Of course, there are myriad paperwork and legal hoops that the company will have to jump in order to even be considered as a potential contractor. Just on the surety bond front, there are more than a dozen different types that your company would need to get before they could become a contractor (most often performance bonds).

There are also Federal Acquisition Regulations (FAR) that can take months to begin to grasp, let alone master and they can change from time to time, making things even more complicated. There is also the option to become a subcontractor who will get part of the contract from the prime contractor.

On top of all this, small businesses that wish to compete for contracts have additional obstacles to think about. For one, there is the fact that it will be difficult for them to compete with large companies in terms of offering the lowest price. Also, government decision makers have a certain aversion towards awarding big contracts to small companies when they compete with large and tested ones (even though their bid might be superior).

Not to get political or anything, it should also be pointed out that there is a bit of cronyism in the whole government contracting business, at least judging by small business owners who have played the field.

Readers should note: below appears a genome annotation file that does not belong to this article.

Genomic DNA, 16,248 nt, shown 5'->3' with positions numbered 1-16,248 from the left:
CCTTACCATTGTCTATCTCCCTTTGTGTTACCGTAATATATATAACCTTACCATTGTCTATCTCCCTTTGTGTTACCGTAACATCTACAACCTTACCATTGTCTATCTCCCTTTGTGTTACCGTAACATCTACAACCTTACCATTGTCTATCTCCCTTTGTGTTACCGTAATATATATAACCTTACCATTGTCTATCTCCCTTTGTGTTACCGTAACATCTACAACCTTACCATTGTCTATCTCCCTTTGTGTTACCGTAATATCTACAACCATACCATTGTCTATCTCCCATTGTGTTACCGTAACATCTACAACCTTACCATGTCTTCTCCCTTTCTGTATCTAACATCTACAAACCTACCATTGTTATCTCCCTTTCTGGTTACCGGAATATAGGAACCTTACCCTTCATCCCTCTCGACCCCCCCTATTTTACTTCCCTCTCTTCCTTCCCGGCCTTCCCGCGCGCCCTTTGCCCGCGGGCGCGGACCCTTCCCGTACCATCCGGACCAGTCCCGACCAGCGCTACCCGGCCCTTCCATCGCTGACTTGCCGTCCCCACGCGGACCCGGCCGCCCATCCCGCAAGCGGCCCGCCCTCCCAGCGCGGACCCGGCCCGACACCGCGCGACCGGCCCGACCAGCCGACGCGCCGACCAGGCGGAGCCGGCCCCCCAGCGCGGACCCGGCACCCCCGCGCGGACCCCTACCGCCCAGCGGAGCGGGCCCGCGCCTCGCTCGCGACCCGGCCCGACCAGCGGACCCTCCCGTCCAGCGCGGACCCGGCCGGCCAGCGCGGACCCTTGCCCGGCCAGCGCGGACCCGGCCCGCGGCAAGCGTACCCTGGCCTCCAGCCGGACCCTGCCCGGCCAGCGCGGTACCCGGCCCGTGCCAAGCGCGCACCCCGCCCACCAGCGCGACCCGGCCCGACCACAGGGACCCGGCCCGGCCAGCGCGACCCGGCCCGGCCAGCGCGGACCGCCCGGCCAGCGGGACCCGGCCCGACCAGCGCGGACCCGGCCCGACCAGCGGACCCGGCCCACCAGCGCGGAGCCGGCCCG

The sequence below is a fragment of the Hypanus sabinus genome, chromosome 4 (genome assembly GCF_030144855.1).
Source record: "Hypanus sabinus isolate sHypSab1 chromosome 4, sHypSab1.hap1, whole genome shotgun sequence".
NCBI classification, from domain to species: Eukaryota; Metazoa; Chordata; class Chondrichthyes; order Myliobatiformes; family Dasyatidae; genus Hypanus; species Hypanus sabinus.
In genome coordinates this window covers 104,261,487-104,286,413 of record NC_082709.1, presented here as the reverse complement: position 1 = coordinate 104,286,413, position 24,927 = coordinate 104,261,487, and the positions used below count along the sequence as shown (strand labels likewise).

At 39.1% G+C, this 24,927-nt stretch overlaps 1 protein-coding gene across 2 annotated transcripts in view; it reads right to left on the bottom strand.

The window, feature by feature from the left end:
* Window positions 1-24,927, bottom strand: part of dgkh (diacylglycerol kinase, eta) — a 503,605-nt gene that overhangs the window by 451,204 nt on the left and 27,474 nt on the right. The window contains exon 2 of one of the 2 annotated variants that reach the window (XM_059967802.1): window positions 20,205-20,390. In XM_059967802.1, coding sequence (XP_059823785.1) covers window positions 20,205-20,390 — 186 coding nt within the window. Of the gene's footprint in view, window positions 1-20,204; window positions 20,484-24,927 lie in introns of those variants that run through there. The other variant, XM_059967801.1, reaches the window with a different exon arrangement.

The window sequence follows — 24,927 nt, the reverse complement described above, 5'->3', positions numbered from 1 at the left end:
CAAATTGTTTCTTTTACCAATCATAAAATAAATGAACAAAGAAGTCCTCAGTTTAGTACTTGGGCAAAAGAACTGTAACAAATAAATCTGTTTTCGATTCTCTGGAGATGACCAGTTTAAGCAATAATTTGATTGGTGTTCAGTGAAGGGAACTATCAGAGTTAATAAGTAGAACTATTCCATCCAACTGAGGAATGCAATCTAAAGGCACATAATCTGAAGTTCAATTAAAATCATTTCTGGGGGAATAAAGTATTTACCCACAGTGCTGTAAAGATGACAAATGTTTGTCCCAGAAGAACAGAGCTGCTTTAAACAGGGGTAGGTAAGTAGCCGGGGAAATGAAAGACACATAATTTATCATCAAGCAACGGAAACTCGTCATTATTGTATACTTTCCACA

Improving Your Chances

Luckily, there are a few things that you can do as an SMB owner to improve your chances of landing a government contract or subcontract.

First of all, you need to familiarize yourself with the laws and the regulations. Small Business Administration website is a great place to start. You should also consider talking to a consultant who has been in the game for a while and who knows the ropes.

You should also make sure that your company is building up its reputation through good performance and a spotless record. Of course, you should also take care of all the legal and paperwork before you bid for any contracts. You may also want to become involved in the local community and perhaps even in some political events in order to build your connections.

Another good way to go would be to start small. You do not have to go for large federal government bids. Your local government will also have jobs needed to be done, even your city government. Building your company up this way can go a long way. You may also want to do some subcontracting first until your company is ready to take on an entire contract.

Closing Word

Some small business owners do not want to hear about government contracts and they probably have good reasons for this. That being said, no one can deny that government contracts can be alluring for an SMB, even though winning one might prove to be a much more complicated affair than it seems at first.